In the past few decades, however, the economy has come to resemble something more like a stagnant pool. Entrepreneurship, as measured by the rate of new-business formation, has declined in each decade since the 1970s, and adults under 35 (aka Millennials) are on track to be the least entrepreneurial generation on record.

This decline in dynamism has coincided with the rise of extraordinarily large and profitable firms that look discomfortingly like the monopolies and oligopolies of the 19th century. American strip malls and yellow pages used to brim with new small businesses. But today, in a lot where several mom-and-pop shops might once have opened, Walmart spawns another superstore. In almost every sector of the economy—including manufacturing, construction, retail, and the entire service sector—the big companies are getting bigger. The share of all businesses that are new firms, meanwhile, has fallen by 50 percent since 1978. According to the Roosevelt Institute, a liberal think tank dedicated to advancing the ideals of Franklin and Eleanor Roosevelt, “markets are now more concentrated and less competitive than at any point since the Gilded Age.”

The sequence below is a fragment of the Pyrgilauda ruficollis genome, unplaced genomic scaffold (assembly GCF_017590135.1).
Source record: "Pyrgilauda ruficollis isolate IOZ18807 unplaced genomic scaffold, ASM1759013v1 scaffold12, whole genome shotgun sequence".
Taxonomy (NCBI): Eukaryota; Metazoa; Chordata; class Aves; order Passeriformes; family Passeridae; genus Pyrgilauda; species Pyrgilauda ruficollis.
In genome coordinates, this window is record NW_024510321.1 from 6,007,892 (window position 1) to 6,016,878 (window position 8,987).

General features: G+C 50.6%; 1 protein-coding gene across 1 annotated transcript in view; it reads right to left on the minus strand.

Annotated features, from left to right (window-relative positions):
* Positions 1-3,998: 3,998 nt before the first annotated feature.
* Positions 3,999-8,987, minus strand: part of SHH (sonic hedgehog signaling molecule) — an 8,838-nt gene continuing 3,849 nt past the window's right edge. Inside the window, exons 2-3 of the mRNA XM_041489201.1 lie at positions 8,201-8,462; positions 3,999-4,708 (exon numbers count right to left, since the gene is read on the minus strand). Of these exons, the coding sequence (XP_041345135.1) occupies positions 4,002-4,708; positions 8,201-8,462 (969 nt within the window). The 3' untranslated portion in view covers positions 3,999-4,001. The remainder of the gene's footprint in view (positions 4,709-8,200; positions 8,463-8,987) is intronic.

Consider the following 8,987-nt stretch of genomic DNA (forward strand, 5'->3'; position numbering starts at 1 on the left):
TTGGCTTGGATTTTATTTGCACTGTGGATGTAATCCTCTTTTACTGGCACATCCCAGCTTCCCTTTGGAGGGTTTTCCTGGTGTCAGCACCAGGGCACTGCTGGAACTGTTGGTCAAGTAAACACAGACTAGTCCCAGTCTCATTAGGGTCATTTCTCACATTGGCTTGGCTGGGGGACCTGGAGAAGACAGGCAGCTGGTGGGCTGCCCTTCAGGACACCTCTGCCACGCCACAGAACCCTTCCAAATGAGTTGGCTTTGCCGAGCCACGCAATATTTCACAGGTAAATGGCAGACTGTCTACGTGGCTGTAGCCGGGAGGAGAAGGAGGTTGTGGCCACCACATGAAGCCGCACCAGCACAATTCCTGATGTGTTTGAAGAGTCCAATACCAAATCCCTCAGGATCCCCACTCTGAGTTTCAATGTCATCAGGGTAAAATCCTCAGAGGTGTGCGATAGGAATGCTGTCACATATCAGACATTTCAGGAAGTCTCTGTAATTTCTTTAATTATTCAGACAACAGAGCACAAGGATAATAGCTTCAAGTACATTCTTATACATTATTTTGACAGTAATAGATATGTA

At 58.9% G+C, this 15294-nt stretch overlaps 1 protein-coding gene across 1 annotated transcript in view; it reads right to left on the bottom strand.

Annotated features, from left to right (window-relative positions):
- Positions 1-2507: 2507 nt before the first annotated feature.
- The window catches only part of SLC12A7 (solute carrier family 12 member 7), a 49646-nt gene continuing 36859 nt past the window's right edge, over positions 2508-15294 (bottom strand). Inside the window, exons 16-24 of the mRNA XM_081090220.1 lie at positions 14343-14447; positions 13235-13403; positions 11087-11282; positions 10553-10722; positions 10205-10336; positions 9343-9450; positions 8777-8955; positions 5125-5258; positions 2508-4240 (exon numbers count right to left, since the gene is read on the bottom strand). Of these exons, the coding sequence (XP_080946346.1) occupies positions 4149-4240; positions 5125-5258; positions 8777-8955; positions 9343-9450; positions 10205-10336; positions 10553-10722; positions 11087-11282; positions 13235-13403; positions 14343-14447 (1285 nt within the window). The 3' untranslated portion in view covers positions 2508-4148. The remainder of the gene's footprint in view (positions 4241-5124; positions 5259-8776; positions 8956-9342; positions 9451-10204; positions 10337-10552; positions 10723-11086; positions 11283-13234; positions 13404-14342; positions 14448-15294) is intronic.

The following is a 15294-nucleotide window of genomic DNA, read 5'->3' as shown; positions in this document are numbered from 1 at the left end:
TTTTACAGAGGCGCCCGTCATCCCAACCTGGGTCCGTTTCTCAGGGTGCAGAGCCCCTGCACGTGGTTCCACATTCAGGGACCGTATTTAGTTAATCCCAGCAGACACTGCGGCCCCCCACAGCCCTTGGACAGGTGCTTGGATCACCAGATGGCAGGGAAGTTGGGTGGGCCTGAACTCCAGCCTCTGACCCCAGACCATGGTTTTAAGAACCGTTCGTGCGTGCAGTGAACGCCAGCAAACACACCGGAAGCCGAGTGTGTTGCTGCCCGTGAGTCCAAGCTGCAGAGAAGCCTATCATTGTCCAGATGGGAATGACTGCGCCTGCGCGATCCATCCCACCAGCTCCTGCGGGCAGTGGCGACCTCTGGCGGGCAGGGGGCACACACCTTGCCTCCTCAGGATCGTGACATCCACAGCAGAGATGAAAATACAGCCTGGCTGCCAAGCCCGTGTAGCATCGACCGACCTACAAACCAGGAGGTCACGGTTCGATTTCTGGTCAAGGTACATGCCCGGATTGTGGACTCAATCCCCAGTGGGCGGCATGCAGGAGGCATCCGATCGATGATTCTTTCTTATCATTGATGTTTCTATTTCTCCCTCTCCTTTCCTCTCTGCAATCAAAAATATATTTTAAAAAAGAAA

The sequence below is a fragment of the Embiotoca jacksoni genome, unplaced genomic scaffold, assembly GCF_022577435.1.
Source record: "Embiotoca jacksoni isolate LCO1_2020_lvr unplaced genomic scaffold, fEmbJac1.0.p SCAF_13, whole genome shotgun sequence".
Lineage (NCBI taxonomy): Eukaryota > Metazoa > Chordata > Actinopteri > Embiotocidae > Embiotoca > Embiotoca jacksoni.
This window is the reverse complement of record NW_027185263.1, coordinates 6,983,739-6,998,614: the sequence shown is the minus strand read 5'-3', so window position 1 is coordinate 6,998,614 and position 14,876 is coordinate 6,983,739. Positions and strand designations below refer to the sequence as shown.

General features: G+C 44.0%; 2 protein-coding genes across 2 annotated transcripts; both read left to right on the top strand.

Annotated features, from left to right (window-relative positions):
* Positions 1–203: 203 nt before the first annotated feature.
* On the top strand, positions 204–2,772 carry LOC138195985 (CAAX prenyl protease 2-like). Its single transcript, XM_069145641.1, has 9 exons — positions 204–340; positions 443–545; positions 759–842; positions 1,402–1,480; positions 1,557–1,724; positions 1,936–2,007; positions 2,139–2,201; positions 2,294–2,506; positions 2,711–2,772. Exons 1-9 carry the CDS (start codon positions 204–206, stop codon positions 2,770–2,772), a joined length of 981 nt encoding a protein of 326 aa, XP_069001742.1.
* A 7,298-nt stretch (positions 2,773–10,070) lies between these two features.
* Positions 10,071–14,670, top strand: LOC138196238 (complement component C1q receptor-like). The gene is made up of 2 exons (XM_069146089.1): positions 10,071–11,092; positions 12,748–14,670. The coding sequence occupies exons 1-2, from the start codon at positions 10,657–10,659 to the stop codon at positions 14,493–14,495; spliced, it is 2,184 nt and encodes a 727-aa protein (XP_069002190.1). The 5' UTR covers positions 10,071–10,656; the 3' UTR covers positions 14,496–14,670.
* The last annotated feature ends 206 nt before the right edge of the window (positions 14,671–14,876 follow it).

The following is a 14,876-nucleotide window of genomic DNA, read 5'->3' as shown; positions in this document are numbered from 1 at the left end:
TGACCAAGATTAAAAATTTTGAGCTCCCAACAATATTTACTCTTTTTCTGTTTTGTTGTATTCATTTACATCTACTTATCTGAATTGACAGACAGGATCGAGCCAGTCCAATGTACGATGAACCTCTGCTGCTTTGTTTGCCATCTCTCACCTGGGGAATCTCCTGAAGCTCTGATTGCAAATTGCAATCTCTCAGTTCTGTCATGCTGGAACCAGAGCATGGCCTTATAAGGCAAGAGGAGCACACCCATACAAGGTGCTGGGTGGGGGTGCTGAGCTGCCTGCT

On Monopolies

Labor Day

I don’t mean to be Debbie Downer, necessarily, but perhaps you should peruse the following nine charts that explicitly explain wage stagnation. 1

So…did you read the charts the same way I did?

Because my reading shows we’ll revert back to feudalism, and not all that long from now, either. 2 Duuuuuude, serf’s up! Everyone good with that?

Labor Day

Show 2 footnotes